Last year, HP launched a pilot program with North Carolina A&T State University centered on 3D printing. The tech giant not only provided the equipment, but it also made a commitment for internship and apprenticeship opportunities for students. HP launched a similar program with JSU focusing on VR headsets and expects to roll out future collaborations with JSU built around 3D printing.
Providing more exposure to professional organizations and decision-makers
Campbell said HBCUs provide students with a rich sense of community. “It is a family dynamic, and we carry that with a sense of pride,” she told us. “We make sure we bring that pride to the opportunities we provide our students.”
Lesley Slaton Brown, chief diversity officer at HP, said this community aspect makes it even more crucial for tech companies to welcome HBCU graduates’ uniqueness and talent.
“We don’t just want to seek out their talent, but build opportunities,” Slaton Brown said. “It’s less about getting our company logo on signage and more about building relationships.”
Another way in which HP has partnered with HBCUs is through the HBCU Business Deans’ Roundtable. HP joined the Roundtable as a founding member in 2017 and in that same year sponsored the first HBCU Business Challenge. During that competition, students gain practical business experience as they work on their business plans and obtain mentorship from HP executives to learn more about the industry and employment opportunities. Since the inaugural challenge, more than a dozen participants have gone on to accept positions with HP.
Connecting what’s taught in the classroom to what is needed in the workplace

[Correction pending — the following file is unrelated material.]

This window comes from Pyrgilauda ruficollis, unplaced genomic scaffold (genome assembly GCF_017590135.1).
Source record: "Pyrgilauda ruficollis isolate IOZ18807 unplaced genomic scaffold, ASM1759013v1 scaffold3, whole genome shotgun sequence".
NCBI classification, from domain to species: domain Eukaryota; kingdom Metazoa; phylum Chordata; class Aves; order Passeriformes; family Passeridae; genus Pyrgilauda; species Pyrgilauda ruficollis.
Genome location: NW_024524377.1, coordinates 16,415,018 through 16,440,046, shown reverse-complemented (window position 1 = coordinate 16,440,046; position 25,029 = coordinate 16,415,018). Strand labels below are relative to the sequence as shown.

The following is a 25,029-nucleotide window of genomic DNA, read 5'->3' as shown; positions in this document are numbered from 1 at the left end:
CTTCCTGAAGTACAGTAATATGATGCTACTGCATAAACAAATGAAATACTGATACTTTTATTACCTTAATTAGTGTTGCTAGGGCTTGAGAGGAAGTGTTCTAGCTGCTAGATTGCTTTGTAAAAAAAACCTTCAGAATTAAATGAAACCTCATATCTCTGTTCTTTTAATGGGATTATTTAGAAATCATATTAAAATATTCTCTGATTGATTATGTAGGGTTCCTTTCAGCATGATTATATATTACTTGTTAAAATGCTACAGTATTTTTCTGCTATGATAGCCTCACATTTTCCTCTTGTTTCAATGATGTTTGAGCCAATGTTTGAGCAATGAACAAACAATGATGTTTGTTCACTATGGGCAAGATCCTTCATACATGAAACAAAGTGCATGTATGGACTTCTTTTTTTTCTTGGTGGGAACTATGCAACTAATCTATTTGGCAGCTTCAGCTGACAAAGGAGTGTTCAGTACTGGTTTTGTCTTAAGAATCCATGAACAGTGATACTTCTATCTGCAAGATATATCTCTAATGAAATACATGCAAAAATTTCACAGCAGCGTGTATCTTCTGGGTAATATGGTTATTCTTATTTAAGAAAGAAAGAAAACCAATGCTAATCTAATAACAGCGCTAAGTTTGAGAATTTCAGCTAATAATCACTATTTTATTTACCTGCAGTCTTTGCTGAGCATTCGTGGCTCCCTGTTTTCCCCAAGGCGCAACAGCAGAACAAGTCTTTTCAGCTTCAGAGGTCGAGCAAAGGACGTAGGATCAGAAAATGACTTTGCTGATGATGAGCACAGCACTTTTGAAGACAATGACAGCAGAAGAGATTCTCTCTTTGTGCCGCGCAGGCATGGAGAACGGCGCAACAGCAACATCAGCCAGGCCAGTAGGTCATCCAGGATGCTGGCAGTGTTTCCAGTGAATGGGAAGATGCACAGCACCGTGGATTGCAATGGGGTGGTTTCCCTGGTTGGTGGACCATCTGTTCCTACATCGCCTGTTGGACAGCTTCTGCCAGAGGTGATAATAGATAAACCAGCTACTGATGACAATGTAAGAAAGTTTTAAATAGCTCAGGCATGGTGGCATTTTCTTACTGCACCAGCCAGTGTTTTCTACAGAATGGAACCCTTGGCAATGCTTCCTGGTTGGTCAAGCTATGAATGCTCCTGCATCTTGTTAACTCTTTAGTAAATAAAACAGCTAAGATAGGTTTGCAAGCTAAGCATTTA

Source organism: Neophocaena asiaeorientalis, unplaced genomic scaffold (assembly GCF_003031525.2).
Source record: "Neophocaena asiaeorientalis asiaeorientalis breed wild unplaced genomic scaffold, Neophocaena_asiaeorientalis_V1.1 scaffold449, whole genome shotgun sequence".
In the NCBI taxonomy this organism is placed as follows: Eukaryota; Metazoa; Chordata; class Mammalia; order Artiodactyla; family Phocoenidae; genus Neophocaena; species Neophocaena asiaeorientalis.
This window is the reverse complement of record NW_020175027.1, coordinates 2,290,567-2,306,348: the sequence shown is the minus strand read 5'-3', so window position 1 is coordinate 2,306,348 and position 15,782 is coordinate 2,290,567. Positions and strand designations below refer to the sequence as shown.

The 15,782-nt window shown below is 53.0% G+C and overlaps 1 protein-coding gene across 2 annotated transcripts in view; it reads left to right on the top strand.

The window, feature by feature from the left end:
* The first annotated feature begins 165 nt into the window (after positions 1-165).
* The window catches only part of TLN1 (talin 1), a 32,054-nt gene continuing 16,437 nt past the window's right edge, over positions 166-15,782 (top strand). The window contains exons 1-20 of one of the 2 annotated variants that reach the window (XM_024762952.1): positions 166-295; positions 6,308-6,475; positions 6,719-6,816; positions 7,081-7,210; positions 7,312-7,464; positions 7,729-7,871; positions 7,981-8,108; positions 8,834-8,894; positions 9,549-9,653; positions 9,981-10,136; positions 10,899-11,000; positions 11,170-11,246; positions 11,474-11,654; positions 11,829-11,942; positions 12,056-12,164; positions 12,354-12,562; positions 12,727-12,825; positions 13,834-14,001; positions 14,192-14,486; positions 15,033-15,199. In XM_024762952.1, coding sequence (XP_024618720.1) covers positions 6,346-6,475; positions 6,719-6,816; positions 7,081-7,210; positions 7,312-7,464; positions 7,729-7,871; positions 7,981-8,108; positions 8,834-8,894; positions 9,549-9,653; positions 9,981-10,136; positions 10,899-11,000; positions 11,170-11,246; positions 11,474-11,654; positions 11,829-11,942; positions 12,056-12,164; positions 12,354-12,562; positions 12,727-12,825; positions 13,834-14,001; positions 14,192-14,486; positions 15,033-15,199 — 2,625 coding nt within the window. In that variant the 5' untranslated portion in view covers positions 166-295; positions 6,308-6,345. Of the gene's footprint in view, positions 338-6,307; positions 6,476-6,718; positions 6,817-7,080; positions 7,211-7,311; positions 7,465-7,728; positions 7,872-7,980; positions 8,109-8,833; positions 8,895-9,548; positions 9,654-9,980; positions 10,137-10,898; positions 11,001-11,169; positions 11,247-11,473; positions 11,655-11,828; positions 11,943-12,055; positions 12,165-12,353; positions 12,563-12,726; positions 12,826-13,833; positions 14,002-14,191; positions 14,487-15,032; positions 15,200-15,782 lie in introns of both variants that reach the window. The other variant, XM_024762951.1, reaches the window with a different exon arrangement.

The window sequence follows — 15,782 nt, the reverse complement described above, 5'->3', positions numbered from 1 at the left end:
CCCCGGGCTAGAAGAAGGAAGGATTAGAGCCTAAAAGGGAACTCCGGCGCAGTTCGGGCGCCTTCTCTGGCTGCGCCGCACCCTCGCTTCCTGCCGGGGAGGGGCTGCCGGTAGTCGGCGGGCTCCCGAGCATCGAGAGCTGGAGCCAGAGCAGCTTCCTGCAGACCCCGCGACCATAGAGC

In the ever-changing world of technology, there can be a gap between what skills are taught in the classroom and what skills are most needed in the workplace. There’s also a greater need to accelerate digital transformation as schools had to shift to online learning in days, not years, due to COVID-19.
To address these challenges, HP is joining with Hewlett Packard Enterprise, Intel and Microsoft this September to present the inaugural HBCU Technology Conference. The conference comprises three separate tracks, each designed for a particular segment of the HBCU community: IT departments; faculty and administration; and students. For the student track, there will also be a Bot-a-Thon in which students can gain hands-on automation skills, and top finalists have the opportunity to interview for internship positions at HP and Microsoft.
“This conference will offer direct access to tech corporations and the opportunity to brainstorm in a nonjudgmental environment to better prepare students,” Slaton Brown said. “We can share the HP technology we are proud of but, more importantly, we can help decision-makers be equipped for the careers of the future.”
Campbell, who is on the planning committee for the student track of the conference, said the event has piqued the interest of students at JSU. “Students are excited to build their résumés. I see their hunger for learning – a hunger to know new things and interact with new technology,” she said. “Imagine how freshmen can transform their next three years of education and the classroom experience if they attend this conference — they will have a whole new network of connections.”
Click here for more information on the HBCU Technology Conference.
This article series is sponsored by HP and produced by the TriplePundit editorial team.
Image credit: Unsplash/Science in HD
Megan is a writer and editor interested in sharing stories of positive change and resilience. She is the author of Show Up and Bring Coffee, a book highlighting how to support friends who are parents of disabled children. You can follow her at JoyfulBraveAwesome.com.